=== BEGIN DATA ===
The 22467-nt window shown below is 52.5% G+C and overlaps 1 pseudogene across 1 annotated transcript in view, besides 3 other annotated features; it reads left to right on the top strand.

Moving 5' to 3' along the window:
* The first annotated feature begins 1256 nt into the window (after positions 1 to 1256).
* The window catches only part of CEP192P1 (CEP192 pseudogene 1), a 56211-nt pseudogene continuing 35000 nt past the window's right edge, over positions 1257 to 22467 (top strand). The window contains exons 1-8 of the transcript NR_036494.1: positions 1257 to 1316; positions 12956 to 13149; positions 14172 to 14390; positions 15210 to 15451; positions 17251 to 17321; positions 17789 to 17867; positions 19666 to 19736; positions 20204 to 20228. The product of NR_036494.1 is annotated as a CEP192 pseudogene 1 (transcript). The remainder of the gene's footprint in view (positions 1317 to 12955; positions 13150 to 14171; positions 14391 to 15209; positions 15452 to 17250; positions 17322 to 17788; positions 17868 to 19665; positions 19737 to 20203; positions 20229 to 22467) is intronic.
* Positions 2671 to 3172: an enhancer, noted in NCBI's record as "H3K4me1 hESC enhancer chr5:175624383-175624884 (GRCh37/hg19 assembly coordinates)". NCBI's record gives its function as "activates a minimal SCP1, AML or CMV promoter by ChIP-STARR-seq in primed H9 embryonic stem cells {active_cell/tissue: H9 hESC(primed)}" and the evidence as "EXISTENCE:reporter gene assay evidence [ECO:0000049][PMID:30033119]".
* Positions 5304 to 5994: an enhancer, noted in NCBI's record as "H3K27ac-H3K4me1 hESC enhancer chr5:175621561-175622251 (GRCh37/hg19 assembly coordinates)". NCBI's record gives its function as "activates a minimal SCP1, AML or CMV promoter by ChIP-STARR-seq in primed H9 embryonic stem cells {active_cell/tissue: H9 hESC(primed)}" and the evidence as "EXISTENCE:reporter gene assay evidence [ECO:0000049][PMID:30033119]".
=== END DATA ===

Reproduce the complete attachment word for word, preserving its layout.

The 22467-nt window shown below is 52.5% G+C and overlaps 1 pseudogene across 1 annotated transcript in view, besides 3 other annotated features; it reads left to right on the top strand.

Moving 5' to 3' along the window:
* The first annotated feature begins 1256 nt into the window (after positions 1 to 1256).
* The window catches only part of CEP192P1 (CEP192 pseudogene 1), a 56211-nt pseudogene continuing 35000 nt past the window's right edge, over positions 1257 to 22467 (top strand). The window contains exons 1-8 of the transcript NR_036494.1: positions 1257 to 1316; positions 12956 to 13149; positions 14172 to 14390; positions 15210 to 15451; positions 17251 to 17321; positions 17789 to 17867; positions 19666 to 19736; positions 20204 to 20228. The product of NR_036494.1 is annotated as a CEP192 pseudogene 1 (transcript). The remainder of the gene's footprint in view (positions 1317 to 12955; positions 13150 to 14171; positions 14391 to 15209; positions 15452 to 17250; positions 17322 to 17788; positions 17868 to 19665; positions 19737 to 20203; positions 20229 to 22467) is intronic.
* Positions 2671 to 3172: an enhancer, noted in NCBI's record as "H3K4me1 hESC enhancer chr5:175624383-175624884 (GRCh37/hg19 assembly coordinates)". NCBI's record gives its function as "activates a minimal SCP1, AML or CMV promoter by ChIP-STARR-seq in primed H9 embryonic stem cells {active_cell/tissue: H9 hESC(primed)}" and the evidence as "EXISTENCE:reporter gene assay evidence [ECO:0000049][PMID:30033119]".
* Positions 5304 to 5994: an enhancer, noted in NCBI's record as "H3K27ac-H3K4me1 hESC enhancer chr5:175621561-175622251 (GRCh37/hg19 assembly coordinates)". NCBI's record gives its function as "activates a minimal SCP1, AML or CMV promoter by ChIP-STARR-seq in primed H9 embryonic stem cells {active_cell/tissue: H9 hESC(primed)}" and the evidence as "EXISTENCE:reporter gene assay evidence [ECO:0000049][PMID:30033119]".